This is a message from Michelle Stanistreet, the General Secretary of the National Union of Journalists, which was sent this morning to all members. The NUJ has very kindly given us permission to reprint it.
Tomorrow Lord Justice Leveson will publish the findings of his inquiry into the culture, practices and ethics in the press and his examination of the relationship of the press with the public, police and politicians.
It was a year ago that the NUJ fought to be a core participant in the inquiry. We had to battle to ensure that the voice of working journalists was heard, and not just that of owners and the editors of the national press. To inform our submissions and evidence we set up a Leveson email address and asked all members to contribute their concerns, experiences and views. In particular we asked members who wished to contribute evidence to the inquiry to come forward anonymously if they felt unable to speak openly about their experiences.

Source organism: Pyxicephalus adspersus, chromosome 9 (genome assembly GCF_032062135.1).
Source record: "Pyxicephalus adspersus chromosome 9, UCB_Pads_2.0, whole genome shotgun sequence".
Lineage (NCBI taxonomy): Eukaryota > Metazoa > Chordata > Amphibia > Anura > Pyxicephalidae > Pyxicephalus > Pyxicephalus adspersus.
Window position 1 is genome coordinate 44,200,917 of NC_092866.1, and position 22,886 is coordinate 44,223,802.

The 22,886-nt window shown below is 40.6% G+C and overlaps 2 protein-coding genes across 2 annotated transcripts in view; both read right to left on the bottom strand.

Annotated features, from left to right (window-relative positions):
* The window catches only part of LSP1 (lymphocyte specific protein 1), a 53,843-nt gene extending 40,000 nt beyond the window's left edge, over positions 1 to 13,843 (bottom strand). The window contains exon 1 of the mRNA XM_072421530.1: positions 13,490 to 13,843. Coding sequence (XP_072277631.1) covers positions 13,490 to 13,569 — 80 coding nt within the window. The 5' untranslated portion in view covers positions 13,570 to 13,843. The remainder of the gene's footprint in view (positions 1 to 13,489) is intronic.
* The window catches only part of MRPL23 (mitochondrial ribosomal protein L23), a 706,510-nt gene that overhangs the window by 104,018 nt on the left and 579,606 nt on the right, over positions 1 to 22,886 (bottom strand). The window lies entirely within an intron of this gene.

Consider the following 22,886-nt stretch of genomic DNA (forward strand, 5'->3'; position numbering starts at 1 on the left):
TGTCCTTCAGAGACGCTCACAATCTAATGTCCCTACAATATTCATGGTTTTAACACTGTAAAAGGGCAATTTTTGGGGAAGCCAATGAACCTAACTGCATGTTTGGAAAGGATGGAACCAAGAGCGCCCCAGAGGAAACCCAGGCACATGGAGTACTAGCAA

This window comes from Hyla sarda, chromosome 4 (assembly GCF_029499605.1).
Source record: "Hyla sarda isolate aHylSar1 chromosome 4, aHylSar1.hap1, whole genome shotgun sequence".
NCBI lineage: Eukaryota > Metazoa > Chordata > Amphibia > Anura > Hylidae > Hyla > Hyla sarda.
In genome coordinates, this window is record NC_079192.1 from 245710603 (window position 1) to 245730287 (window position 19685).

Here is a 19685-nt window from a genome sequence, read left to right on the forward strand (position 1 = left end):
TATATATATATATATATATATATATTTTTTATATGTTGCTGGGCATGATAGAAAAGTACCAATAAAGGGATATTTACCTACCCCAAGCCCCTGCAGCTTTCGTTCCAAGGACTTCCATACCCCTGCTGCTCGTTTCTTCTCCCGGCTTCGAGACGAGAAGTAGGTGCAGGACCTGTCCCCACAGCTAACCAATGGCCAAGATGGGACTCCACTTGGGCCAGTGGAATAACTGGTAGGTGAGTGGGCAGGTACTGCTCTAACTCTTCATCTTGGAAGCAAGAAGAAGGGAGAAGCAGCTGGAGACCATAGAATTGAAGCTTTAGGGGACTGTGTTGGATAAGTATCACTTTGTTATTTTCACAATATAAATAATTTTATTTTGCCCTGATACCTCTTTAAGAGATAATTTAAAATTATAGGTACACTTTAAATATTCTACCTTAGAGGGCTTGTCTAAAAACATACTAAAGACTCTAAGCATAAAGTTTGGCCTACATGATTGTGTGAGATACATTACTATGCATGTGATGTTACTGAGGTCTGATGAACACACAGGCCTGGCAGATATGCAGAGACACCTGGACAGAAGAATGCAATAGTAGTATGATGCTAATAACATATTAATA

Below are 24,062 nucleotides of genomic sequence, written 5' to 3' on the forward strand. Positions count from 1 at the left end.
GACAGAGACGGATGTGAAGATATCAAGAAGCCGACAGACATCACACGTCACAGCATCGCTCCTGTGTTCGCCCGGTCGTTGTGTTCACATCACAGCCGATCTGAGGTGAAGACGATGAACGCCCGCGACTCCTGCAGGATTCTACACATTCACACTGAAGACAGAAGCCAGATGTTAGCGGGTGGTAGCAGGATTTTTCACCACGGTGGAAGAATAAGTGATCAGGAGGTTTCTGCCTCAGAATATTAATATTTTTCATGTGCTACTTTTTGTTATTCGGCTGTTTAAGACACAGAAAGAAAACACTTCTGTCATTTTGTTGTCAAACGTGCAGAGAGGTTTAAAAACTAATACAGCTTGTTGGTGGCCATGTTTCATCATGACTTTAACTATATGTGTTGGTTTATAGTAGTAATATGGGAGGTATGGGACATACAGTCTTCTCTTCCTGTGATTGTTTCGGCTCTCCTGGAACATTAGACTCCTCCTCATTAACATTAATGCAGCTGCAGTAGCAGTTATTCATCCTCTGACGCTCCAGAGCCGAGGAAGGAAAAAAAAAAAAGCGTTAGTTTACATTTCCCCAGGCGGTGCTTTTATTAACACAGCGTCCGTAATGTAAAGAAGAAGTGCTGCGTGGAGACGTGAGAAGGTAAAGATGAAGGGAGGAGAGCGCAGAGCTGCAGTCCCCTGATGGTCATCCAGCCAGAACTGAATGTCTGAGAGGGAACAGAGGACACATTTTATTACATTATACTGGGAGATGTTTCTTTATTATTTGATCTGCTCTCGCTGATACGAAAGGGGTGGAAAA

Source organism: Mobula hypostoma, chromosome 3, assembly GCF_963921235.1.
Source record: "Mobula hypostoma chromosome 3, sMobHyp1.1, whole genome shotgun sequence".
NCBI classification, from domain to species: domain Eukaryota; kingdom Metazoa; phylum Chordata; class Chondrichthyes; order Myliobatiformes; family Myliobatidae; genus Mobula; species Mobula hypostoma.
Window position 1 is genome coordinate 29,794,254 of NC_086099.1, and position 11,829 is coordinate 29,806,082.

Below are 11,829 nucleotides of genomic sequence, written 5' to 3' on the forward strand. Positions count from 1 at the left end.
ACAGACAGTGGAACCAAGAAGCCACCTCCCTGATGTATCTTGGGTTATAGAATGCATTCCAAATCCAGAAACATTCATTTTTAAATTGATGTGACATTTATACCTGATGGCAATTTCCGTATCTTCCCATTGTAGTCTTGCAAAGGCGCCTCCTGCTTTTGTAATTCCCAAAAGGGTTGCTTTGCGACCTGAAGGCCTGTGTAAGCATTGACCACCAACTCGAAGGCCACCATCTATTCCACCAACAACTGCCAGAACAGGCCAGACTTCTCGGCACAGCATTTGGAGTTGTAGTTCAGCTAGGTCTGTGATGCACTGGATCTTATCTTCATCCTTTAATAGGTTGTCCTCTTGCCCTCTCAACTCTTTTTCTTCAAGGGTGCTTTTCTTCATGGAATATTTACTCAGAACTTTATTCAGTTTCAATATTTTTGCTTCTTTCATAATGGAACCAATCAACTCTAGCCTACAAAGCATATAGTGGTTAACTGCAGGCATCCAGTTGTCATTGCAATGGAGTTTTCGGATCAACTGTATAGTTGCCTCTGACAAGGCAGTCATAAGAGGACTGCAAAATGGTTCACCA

We came into the inquiry with a strong view on the present Press Complaints Commission. At the NUJ’s 2011 delegate meeting in Southport – after a long and fruitless campaign for reform of the PCC – delegates voted for it to be scrapped and to campaign for its replacement. This came on the background of previous policy built up over many years of campaigning for change within the regulatory framework of the press and for a properly accountable media complaints commission. All union policy is made democratically from decisions taken at delegate meetings and by the union’s ruling lay body the NEC.
From the outset of the Leveson inquiry, we demanded a conscience clause to safeguard journalists who object to being made to act unethically in the pursuit of a story. The industry – both the PCC and the Society of Editors – has repeatedly refused to bring in a conscience clause, despite the Home Affairs Select Committee backing the NUJ’s campaign as long ago as 2003.